Art, History, and Vision

By Powell, Richard J. | The Art Bulletin, September 1995 | Go to article overview

Art, History, and Vision

Powell, Richard J., The Art Bulletin

Where there is no vision, the people perish.(1)

It is against this double hegemony of a History with a capital H and a Literature consecrated by the absolute power of the written sign that the peoples who until now inhabited the hidden side of the earth fought, at the same time they were fighting for food and freedom.(2)

A lot of these patterns--some of the different designs of these fancy quilts--...I got them out of a quilt book... But lots of them are made-up quilts. See, there's no pattern for those. I just sit down and start sewing them up. I call them make-ups.... And like that wheel [tape-recorder reel] going around there--I can look at that wheel and imagine me a quilt from it. I can take me some paper and cut out a pattern and piece me up a quilt just like that....I guess I'd call it a Tape Recorder quilt. That would be my name of it, since that's its name, ain't it?(3)

Most scholars would agree that what distinguishes today's art history from yesterday's art history is what appears to be an immoderate and, at times, zealous emphasis on redefining the "appropriate" subject matter and methodologies for the discipline. For traditionalists, the introduction of subject areas such as race and gender studies, the media arts, and interdisciplinary and cultural studies signals an assault on such time-honored premises in art history as: the aesthetic superiority of easel painting, monumental sculpture, and architecture; the inherent virtuosity and almost predestined, privileged position of certain nationalities (mostly of Northern European ancestry) and classes of people in world culture; and the intrinsic and insoluble status, historically speaking, of the discipline. When confronted by contemporary methodological approaches to art that incorporate such notions as a professed, cultural relativism, interpretations based on modem economic, political, and semiotic theories, and highly suggestive literary and psychoanalytic critiques of works, artists, and/or cultural settings, traditional art historians decry these current enterprises as antithetical to solid, serious art-historical scholarship, viewing them as subversive and hopelessly political acts.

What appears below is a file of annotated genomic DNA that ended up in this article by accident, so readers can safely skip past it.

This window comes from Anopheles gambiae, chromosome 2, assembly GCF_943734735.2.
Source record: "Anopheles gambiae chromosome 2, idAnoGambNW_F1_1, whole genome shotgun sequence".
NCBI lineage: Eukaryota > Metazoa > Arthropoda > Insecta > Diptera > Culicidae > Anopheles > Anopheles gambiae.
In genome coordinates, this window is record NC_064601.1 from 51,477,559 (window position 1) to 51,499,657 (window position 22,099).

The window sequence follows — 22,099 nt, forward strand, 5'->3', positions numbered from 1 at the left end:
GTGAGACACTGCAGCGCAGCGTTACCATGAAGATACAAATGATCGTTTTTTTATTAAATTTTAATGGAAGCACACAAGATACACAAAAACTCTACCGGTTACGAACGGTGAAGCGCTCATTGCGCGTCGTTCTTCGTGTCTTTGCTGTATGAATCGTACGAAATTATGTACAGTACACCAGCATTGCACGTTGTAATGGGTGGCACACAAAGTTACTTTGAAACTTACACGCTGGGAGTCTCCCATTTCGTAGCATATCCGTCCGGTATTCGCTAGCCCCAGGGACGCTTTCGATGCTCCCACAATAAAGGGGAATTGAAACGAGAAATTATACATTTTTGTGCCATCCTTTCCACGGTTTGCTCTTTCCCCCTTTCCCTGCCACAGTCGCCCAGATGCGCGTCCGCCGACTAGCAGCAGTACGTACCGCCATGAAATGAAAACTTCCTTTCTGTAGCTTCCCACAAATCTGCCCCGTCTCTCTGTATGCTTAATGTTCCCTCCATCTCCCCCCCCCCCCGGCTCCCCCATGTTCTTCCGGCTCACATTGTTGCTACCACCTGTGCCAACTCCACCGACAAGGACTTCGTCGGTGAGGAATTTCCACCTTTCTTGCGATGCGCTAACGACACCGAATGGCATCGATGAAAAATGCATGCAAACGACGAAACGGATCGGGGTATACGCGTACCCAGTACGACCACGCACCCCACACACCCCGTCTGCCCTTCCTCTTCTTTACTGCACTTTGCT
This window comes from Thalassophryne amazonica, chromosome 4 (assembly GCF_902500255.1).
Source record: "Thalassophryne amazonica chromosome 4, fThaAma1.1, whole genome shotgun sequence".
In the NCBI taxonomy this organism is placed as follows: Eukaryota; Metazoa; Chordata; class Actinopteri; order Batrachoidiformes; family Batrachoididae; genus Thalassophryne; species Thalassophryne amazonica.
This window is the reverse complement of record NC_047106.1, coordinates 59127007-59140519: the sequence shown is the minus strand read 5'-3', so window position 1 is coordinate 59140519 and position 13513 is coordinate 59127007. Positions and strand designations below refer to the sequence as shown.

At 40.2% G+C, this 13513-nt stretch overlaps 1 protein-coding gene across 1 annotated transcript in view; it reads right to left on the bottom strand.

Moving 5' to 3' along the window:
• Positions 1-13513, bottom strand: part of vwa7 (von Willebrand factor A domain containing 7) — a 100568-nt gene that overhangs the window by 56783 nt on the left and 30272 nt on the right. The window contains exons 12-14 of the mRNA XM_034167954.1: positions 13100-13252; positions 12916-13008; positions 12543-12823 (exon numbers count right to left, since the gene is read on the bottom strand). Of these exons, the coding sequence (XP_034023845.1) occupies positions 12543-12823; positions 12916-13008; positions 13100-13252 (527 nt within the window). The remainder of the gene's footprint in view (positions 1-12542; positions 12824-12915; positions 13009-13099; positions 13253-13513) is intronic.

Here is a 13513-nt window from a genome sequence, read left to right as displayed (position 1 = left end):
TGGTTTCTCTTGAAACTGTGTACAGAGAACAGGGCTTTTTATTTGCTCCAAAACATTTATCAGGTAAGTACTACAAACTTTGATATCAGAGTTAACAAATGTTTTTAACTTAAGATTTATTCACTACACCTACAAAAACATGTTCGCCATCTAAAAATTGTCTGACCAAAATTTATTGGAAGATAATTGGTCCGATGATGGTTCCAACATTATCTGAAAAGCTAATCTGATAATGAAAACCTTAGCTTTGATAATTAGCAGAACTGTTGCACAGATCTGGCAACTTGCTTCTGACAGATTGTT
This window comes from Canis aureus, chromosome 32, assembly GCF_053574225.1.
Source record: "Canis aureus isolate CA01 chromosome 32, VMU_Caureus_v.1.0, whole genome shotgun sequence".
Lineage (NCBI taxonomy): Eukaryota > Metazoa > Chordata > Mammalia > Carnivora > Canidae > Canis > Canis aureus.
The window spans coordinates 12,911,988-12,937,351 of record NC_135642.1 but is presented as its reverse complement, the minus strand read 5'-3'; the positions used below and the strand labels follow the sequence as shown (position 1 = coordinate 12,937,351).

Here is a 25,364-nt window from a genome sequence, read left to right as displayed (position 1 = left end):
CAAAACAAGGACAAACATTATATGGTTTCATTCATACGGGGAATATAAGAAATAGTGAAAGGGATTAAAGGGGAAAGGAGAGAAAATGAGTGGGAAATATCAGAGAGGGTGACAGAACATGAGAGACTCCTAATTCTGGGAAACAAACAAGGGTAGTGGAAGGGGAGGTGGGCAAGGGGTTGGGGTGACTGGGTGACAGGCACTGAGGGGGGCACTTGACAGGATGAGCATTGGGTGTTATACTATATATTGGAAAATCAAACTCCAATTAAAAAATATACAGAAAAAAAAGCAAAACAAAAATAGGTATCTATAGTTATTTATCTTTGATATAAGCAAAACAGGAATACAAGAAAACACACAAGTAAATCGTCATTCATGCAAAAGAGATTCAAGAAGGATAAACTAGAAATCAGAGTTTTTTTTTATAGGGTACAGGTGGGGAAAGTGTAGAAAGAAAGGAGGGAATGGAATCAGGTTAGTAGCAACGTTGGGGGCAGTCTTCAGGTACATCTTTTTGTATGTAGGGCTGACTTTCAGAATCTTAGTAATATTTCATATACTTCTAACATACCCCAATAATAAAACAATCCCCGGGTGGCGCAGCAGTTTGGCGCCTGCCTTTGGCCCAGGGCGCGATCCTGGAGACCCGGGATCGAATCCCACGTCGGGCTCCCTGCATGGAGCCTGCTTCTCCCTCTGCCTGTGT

It is necessary to begin this discussion with a description of the impasse between the traditional approaches to art history and many contemporary approaches because of its relevance beyond art history. While some may prefer to see this jockeying between various schools of art-historical thought as something which concerns only art historians, I prefer to see the debate as something larger: evidence of a general shift in the humanities away from insularity and complacency, and toward an interdisciplinary mind-set and an invigorating interrogation of the humanities itself. For art history, this discourse often appears to be a classic case study of a discipline and its disciples on the verge of a reformation.

Of course, all late twentieth-century changes in focus or theoretical modifications seem inconsequential and minuscule in comparison to the broad foundations that were originally laid for the discipline by scholarly precursors such as Vasari, Winckelmann, and others. Given modern art history's origins during the Renaissance, as well as its institutionalization during the Enlightenment, the discipline's overtures to Western, rationalist, and epistemological traditions are fundamental to its very existence. Still, the current, lively debates about the appropriate subject matter and methodologies for art history suggest that, even within the buttresslike boundaries of the past, new ideas abound which significantly redirect one's eye, mind, and imagination to other visual territories.

For all of the voiced concerns and warnings about the contemporary tendency to expand an already established, time-honored body of important, study-worthy art objects, what is lost in the din and cry of "collapsed standards" is the fact that every generation of art historians introduces new material--both the previously unexamined material and the hardly "glanced-at" material--for contemporary study and investigation.

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Art, History, and Vision


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